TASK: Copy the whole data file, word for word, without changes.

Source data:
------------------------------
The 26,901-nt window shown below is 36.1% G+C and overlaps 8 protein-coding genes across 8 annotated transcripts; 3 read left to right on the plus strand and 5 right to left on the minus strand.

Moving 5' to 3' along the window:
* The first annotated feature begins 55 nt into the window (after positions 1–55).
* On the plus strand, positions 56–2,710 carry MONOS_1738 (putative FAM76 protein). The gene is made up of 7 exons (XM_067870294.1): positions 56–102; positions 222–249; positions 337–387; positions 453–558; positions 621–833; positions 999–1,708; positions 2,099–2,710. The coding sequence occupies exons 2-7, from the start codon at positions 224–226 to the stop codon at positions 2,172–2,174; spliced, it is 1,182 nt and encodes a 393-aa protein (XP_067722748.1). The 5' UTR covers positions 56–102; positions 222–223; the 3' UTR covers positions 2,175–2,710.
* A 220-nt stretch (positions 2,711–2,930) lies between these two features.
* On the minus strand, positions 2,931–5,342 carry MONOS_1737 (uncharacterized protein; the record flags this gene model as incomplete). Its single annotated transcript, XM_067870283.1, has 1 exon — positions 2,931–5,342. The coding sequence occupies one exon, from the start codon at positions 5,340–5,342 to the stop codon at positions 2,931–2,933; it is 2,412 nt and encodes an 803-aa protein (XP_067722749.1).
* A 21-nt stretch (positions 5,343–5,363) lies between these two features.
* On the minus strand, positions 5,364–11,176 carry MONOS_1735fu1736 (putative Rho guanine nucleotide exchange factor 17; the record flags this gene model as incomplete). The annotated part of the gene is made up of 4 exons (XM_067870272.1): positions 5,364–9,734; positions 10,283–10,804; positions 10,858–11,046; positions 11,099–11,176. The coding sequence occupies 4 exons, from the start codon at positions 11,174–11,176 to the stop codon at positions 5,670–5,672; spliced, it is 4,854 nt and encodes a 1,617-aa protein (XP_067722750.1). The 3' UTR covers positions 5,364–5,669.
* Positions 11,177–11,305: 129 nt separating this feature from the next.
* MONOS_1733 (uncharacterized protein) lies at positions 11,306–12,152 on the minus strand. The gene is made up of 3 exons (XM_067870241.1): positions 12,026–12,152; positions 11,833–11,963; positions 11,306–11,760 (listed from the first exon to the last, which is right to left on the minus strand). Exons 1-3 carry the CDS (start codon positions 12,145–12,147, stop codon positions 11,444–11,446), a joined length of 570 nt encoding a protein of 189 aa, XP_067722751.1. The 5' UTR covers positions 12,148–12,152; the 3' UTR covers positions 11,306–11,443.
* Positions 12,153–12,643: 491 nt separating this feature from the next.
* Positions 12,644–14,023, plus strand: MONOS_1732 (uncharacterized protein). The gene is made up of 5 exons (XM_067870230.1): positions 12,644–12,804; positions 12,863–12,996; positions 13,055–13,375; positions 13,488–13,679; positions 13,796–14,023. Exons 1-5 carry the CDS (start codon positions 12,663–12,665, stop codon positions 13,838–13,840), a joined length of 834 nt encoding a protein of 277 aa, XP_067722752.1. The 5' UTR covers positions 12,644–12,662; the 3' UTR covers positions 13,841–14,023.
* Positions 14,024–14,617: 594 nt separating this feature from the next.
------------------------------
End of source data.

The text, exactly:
The 26,901-nt window shown below is 36.1% G+C and overlaps 8 protein-coding genes across 8 annotated transcripts; 3 read left to right on the plus strand and 5 right to left on the minus strand.

Moving 5' to 3' along the window:
* The first annotated feature begins 55 nt into the window (after positions 1–55).
* On the plus strand, positions 56–2,710 carry MONOS_1738 (putative FAM76 protein). The gene is made up of 7 exons (XM_067870294.1): positions 56–102; positions 222–249; positions 337–387; positions 453–558; positions 621–833; positions 999–1,708; positions 2,099–2,710. The coding sequence occupies exons 2-7, from the start codon at positions 224–226 to the stop codon at positions 2,172–2,174; spliced, it is 1,182 nt and encodes a 393-aa protein (XP_067722748.1). The 5' UTR covers positions 56–102; positions 222–223; the 3' UTR covers positions 2,175–2,710.
* A 220-nt stretch (positions 2,711–2,930) lies between these two features.
* On the minus strand, positions 2,931–5,342 carry MONOS_1737 (uncharacterized protein; the record flags this gene model as incomplete). Its single annotated transcript, XM_067870283.1, has 1 exon — positions 2,931–5,342. The coding sequence occupies one exon, from the start codon at positions 5,340–5,342 to the stop codon at positions 2,931–2,933; it is 2,412 nt and encodes an 803-aa protein (XP_067722749.1).
* A 21-nt stretch (positions 5,343–5,363) lies between these two features.
* On the minus strand, positions 5,364–11,176 carry MONOS_1735fu1736 (putative Rho guanine nucleotide exchange factor 17; the record flags this gene model as incomplete). The annotated part of the gene is made up of 4 exons (XM_067870272.1): positions 5,364–9,734; positions 10,283–10,804; positions 10,858–11,046; positions 11,099–11,176. The coding sequence occupies 4 exons, from the start codon at positions 11,174–11,176 to the stop codon at positions 5,670–5,672; spliced, it is 4,854 nt and encodes a 1,617-aa protein (XP_067722750.1). The 3' UTR covers positions 5,364–5,669.
* Positions 11,177–11,305: 129 nt separating this feature from the next.
* MONOS_1733 (uncharacterized protein) lies at positions 11,306–12,152 on the minus strand. The gene is made up of 3 exons (XM_067870241.1): positions 12,026–12,152; positions 11,833–11,963; positions 11,306–11,760 (listed from the first exon to the last, which is right to left on the minus strand). Exons 1-3 carry the CDS (start codon positions 12,145–12,147, stop codon positions 11,444–11,446), a joined length of 570 nt encoding a protein of 189 aa, XP_067722751.1. The 5' UTR covers positions 12,148–12,152; the 3' UTR covers positions 11,306–11,443.
* Positions 12,153–12,643: 491 nt separating this feature from the next.
* Positions 12,644–14,023, plus strand: MONOS_1732 (uncharacterized protein). The gene is made up of 5 exons (XM_067870230.1): positions 12,644–12,804; positions 12,863–12,996; positions 13,055–13,375; positions 13,488–13,679; positions 13,796–14,023. Exons 1-5 carry the CDS (start codon positions 12,663–12,665, stop codon positions 13,838–13,840), a joined length of 834 nt encoding a protein of 277 aa, XP_067722752.1. The 5' UTR covers positions 12,644–12,662; the 3' UTR covers positions 13,841–14,023.
* Positions 14,024–14,617: 594 nt separating this feature from the next.